Australia is suspending normal operations because a 96-year-old foreigner on the other side of the world has passed away peacefully and not unexpectedly.
It’s absurd that Australian commerce and governing are shutting down to mark the Queen’s death.
Australia locked down for too long during COVID-19, and now it’s falling in to the same trap again.
By many accounts, Queen Elizabeth II was a great lady. Her passing is an historic event. We should pay our respects, celebrate her life and mourn if we choose to.
But the local institutional arrangements in response to her death are an overreaction in a modern-day Australia.
Australia is suspending normal operations because a 96-year-old foreigner on the other side of the world has passed away peacefully and not unexpectedly. She lived a fulfilling life.
Yet, Parliament in Canberra has been suspended for 15 days, including a scheduled sitting period this week being called off.
Important parliamentary debates on legislation, such as introducing a national anti-corruption commission, have been delayed.
Political debate will not occur because apparently it would not be appropriate.
A senior government minister privately nods in agreement about the absurdity of it all, but they cannot possibly say so publicly because it would be politically incorrect.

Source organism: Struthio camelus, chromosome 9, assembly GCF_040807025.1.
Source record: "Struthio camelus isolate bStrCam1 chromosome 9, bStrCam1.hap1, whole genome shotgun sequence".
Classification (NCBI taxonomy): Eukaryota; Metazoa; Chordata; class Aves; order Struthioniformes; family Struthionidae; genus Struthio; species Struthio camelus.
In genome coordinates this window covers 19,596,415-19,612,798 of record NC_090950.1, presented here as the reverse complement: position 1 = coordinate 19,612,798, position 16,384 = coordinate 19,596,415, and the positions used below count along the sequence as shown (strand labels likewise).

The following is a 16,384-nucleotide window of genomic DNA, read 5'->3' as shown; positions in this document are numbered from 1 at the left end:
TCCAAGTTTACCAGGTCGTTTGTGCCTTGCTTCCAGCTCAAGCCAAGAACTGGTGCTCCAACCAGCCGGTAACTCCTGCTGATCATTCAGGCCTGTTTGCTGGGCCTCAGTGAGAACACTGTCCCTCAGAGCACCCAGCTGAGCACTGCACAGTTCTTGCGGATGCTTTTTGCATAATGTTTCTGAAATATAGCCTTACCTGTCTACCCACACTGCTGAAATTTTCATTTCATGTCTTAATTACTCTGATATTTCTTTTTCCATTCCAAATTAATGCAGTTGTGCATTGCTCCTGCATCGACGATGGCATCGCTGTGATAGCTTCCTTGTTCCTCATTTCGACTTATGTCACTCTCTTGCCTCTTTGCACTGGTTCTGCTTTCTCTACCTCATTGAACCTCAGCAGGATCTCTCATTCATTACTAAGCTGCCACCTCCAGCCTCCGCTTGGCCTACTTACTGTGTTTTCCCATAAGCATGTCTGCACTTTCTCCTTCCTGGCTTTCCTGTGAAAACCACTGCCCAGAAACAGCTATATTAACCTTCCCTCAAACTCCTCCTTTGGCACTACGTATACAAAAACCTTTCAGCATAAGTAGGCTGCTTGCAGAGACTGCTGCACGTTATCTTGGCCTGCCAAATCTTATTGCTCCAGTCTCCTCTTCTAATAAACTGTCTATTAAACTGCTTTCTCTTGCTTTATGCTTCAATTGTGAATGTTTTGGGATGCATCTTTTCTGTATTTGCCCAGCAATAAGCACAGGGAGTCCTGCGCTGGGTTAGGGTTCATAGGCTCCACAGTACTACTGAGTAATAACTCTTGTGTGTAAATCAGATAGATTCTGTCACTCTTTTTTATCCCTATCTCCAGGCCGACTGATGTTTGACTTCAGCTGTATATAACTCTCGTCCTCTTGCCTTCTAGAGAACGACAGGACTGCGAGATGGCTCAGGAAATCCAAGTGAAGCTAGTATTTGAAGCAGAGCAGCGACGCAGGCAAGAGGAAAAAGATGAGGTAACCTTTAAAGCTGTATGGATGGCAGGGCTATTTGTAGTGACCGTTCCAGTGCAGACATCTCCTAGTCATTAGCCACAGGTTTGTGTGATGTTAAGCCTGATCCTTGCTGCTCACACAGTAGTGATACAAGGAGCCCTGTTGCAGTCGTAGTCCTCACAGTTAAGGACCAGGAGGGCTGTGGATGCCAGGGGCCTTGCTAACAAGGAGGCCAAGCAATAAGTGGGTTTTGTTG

The public holiday for a national day of mourning on September 22 is unnecessary.
Medical patients with scheduled surgeries, doctor appointments and check-ups face delays.
We are risking the lives of the sick and vulnerable to indulge over a royal who had access to the very best health care to live for almost a century.
Public holiday is unnecessary
After two years of medical interruptions during the pandemic, surely immediate cancer treatment and checkups for potentially serious diseases should trump commemorating a deceased foreign Queen?
School children, after enduring two years of interrupted education during COVID-19, will miss another day of school. It comes on top of two “pupil free” days each term in jurisdictions such as the Australian Capital Territory.
The Australian Securities Exchange will close, while stocks on Wall Street will keep trading. The New York Stock Exchange’s moment of silence to commemorate Queen Elizabeth II was more befitting.
Victorians will have consecutive public holidays on September 22 and 23, the latter on the eve of the AFL grand final.
Both public holidays are unnecessary.
Victoria will hold 13 public holidays this year – an average of more than one a month.
Taxpayer-funded politicians and bureaucrats are impinging on the economic rights of business to engage in free enterprise, by imposing trading restrictions and penalty rates for workers.
Workers funded by the taxpayer will still get paid for not going to work.
After two years of lockdowns in Victoria, why would entrepreneurs want to take a risk and start a small business when the government is constantly imposing stop-start rules and making it harder to earn a living?